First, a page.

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Club history

About Us

About Ballisodare Fishing Club

Historically, the Ballisodare River was never known as a salmon river and records in relation to salmon catches prior to 1850 would indicate that less than 20 salmon were caught in the river system in any year. The simple reason for this was that salmon had to negotiate a waterfall in excess of twenty feet high right at the mouth of the river to reach the lower stretches of the river, and a further set of falls at Collooney barred their passage to the Owenmore River.

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The fishing rights (All Species including Brown Trout) downstream of Collooney were originally owned by Sir Edward Crofton Baronet, but were purchased by Joshua Edward Cooper (Uncle of Edward Joshua Cooper) in May 1806. The Cooper family had extensive land holdings in the Collooney/Ballisodare area and, more importantly, were members of Parliament in London.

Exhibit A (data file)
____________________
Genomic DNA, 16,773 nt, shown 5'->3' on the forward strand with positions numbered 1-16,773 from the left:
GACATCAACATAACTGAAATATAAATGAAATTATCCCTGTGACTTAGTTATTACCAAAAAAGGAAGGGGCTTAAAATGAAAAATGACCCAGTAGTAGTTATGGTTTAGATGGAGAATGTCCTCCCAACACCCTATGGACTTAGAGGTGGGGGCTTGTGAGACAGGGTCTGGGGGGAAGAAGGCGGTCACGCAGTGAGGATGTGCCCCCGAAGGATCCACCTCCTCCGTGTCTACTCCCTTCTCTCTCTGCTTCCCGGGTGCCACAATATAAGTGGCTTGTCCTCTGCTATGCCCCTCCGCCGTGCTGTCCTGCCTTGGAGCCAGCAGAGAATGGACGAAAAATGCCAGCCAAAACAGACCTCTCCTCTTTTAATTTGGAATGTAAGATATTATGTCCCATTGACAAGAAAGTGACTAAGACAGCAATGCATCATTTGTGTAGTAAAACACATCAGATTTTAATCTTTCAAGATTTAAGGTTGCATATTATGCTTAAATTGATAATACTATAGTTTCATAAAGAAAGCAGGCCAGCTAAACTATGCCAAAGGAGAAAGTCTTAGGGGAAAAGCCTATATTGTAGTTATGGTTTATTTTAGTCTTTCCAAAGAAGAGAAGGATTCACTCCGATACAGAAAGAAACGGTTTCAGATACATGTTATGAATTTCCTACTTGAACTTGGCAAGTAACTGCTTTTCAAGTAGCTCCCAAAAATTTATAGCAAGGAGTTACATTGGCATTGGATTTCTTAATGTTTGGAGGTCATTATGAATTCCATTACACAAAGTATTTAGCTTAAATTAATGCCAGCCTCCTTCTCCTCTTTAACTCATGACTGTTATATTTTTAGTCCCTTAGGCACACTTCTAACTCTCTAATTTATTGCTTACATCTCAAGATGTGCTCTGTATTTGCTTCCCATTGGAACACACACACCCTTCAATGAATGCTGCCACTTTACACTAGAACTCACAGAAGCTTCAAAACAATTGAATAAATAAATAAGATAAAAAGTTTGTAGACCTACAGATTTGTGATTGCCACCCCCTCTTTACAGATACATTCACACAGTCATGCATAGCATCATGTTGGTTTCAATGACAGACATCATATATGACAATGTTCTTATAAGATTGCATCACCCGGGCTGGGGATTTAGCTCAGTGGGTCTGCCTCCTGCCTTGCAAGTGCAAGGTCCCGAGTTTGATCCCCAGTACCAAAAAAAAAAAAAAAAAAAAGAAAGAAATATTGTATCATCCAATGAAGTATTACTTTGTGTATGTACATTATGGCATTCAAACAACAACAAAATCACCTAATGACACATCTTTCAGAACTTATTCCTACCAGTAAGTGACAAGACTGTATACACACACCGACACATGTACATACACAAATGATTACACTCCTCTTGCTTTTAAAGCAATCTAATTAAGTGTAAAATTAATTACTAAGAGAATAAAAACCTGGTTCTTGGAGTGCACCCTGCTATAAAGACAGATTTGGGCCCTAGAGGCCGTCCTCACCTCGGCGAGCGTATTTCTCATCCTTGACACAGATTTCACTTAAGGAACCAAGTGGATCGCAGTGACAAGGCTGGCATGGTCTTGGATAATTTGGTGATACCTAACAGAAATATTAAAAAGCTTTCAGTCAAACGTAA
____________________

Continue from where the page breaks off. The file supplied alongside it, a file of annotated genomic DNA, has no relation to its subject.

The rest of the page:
On June 30th 1837 the London Parliament passed an Act to enable Edward Joshua Cooper and his successors “to establish and protect a salmon fishery upon the lakes and rivers of Owenmore and Arrow and also within the bay of Ballisodare in the County of Sligo in Ireland”.

The Act known as the “Cooper Act” allowed for the construction of salmon ladders and the purchase of any other existing fishing rights and it gave the sole and exclusive fishing rights to the Cooper family and their successors for salmon and all sea going fish, including eels and sea trout for the entire system. The Crofton Cooper transaction of May 1806 is referred to in the Cooper Act which means that Ballisodare Fishery still retains the sole rights of all species (Including Brown Trout) downstream of Collooney.